Ever since its discovery in mid-October as it passed by Earth already outbound from our solar system, the mysterious object dubbed ‘Oumuamua (Hawaiian for “first messenger”) has left scientists utterly perplexed. Zooming down almost perpendicularly inside Mercury’s orbit at tens of thousands of kilometers per hour—too fast for our star’s gravity to catch—‘Oumuamua appeared to have been dropped in on our solar system from some great interstellar height, picking up even more speed on a slingshot-like loop around the sun before soaring away for parts unknown. It is now already halfway to Jupiter, too far for a rendezvous mission and rapidly fading from the view of Earth’s most powerful telescopes.

Astronomers scrambling to glimpse the fading object have revealed additional oddities. ‘Oumuamua was never seen to sprout a comet-like tail after getting close to the sun, hinting it is not a relatively fresh bit of icy flotsam from the outskirts of a nearby star system. This plus its deep red coloration—which mirrors that of some cosmic-ray-bombarded objects in our solar system—suggested that ‘Oumuamua could be an asteroid from another star. Yet those same observations also indicate ‘Oumuamua might be shaped rather like a needle, up to 800 meters long and only 80 wide, spinning every seven hours and 20 minutes. That would mean it is like no asteroid ever seen before, instead resembling the collision-minimizing form favored in many designs for notional interstellar probes. What’s more, it is twirling at a rate that could tear a loosely-bound rubble pile apart. Whatever ‘Oumuamua is, it appears to be quite solid—likely composed of rock, or even metal—seemingly tailor-made to weather long journeys between stars. So far there are few if any wholly satisfactory explanations as to how such an extremely elongated solid object could naturally form, let alone endure the forces of a natural high-speed ejection from a star system—a process thought to involve a wrenching encounter with a giant planet.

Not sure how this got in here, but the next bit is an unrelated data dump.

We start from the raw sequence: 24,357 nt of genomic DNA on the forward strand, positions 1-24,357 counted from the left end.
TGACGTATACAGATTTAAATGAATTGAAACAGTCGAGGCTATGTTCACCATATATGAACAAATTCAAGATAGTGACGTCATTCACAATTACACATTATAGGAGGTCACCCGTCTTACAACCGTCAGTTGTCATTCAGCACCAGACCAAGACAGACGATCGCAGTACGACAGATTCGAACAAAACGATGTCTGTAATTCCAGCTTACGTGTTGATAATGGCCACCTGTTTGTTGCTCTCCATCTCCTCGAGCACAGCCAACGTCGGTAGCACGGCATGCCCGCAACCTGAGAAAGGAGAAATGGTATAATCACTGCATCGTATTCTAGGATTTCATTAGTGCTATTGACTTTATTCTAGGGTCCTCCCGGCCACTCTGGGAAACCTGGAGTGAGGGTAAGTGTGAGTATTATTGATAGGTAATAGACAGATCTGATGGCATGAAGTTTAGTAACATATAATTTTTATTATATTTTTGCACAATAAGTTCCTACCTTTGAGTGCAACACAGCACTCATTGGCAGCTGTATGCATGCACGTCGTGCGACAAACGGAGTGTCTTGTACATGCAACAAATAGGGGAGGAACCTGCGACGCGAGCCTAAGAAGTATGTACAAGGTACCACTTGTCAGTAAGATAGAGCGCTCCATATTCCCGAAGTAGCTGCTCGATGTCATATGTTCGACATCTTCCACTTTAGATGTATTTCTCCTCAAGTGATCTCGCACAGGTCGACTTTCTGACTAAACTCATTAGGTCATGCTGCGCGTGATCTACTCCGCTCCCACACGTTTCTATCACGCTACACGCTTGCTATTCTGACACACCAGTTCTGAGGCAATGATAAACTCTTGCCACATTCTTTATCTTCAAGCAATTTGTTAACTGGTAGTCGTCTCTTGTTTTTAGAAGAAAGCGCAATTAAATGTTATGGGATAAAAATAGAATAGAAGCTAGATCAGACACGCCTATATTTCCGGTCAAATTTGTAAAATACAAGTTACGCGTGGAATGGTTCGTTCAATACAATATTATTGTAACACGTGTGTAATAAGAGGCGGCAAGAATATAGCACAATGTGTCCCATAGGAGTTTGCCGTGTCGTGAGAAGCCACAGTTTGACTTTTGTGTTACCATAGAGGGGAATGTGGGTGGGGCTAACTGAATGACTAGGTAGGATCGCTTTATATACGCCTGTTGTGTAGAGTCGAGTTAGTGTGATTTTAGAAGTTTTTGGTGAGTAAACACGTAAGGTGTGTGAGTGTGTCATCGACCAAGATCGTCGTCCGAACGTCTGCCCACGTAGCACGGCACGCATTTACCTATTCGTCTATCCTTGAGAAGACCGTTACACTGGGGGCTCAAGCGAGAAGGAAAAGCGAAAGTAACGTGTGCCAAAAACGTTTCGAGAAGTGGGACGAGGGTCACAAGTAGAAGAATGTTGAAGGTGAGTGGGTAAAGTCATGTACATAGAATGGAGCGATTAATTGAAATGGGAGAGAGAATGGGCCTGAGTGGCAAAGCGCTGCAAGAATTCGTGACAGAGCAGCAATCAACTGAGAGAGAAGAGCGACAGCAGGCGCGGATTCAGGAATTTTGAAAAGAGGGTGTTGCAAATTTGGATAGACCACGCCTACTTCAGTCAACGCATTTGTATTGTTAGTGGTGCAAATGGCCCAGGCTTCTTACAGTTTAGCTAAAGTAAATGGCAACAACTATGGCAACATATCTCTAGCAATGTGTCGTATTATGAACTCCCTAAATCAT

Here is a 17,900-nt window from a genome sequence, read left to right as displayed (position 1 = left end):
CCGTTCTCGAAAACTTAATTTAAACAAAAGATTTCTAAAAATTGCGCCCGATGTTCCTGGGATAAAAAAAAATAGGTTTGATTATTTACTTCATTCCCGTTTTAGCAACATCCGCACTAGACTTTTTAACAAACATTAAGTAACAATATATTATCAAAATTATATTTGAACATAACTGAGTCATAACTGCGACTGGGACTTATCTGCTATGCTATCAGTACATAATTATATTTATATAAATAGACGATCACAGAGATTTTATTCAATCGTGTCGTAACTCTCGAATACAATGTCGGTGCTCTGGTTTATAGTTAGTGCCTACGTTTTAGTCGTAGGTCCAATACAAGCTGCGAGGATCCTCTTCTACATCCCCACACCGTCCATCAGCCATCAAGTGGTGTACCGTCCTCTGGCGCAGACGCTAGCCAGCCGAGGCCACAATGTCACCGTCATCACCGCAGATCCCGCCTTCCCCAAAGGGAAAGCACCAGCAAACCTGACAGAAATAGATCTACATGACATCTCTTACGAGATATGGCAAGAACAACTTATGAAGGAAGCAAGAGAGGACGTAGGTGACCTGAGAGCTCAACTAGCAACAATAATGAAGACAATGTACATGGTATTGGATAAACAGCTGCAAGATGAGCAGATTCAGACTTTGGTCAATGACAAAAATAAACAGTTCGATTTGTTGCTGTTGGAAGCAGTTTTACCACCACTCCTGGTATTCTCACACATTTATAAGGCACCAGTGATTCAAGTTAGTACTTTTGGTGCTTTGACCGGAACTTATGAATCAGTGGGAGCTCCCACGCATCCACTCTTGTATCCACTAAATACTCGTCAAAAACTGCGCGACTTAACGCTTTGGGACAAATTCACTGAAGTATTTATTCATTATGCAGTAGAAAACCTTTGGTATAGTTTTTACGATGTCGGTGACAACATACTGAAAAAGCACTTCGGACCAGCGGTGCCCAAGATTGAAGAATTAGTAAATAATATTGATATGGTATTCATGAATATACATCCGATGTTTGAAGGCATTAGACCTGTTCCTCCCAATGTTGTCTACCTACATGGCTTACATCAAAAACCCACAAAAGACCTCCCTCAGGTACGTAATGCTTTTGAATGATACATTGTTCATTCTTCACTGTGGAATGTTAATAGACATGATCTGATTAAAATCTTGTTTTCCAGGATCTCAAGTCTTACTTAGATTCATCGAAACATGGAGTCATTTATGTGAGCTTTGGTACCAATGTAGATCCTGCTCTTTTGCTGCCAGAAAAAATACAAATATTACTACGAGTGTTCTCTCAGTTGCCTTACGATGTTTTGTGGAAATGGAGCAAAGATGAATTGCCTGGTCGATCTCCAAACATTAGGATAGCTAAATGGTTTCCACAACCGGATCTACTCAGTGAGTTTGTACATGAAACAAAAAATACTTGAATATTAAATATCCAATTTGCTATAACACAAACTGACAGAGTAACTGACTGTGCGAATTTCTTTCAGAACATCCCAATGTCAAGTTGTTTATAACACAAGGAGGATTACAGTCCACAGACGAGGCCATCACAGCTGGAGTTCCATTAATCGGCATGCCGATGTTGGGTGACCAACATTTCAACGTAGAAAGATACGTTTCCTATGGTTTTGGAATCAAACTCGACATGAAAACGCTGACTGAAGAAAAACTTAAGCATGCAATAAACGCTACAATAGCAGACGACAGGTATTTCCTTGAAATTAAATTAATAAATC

astronomy  nearearthobjects 
3 days ago by campylobacter
Two Stars Collided And Solved Half of Astronomy's Problems. Now What? - Slashdot
"It's hard to overstate the enormous leap forward that astronomy took on August 17, 2017," reports an article shared by schwit1:
On that day, astronomers bore witness to the titanic collision of two neutron stars, the densest things in the universe besides black holes. In the collision's wake, astronomers answered multiple major questions that have dominated their field for a generation. They solved the origin of gamma-ray bursts, mysterious jets of hardcore radiation that could potentially roast Earth. They glimpsed the forging of heavy metals, like gold and platinum. They measured the rate at which the expansion of the universe is accelerating. They caught light at the same time as gravitational waves, confirmation that waves move at the speed of light. And there was more, and there is much more yet to come from this discovery... "Now it's a question of, do we have the right instrumentation for doing all the follow-up work?" said Edo Berger, an astronomer at Harvard who studies explosive cosmic events. "Do we have the right telescopes? What's going to happen when we have not just one event, but one a month, or one a week -- how do we deal with that flood...?"
slashdot  stars  Astronomy  science  Gravity 
4 days ago by gardencat
The Best Telescopes for Beginners: Wirecutter Reviews | A New York Times Company
The Best Telescopes for Beginners - Added July 09, 2017 at 05:27PM
astronomy  gear  nerd 
4 days ago by xenocid - Telescope documentation
Random tips for a telescope I don't have, but is not dissimilar from mine
telescope  astronomy 
5 days ago by jbm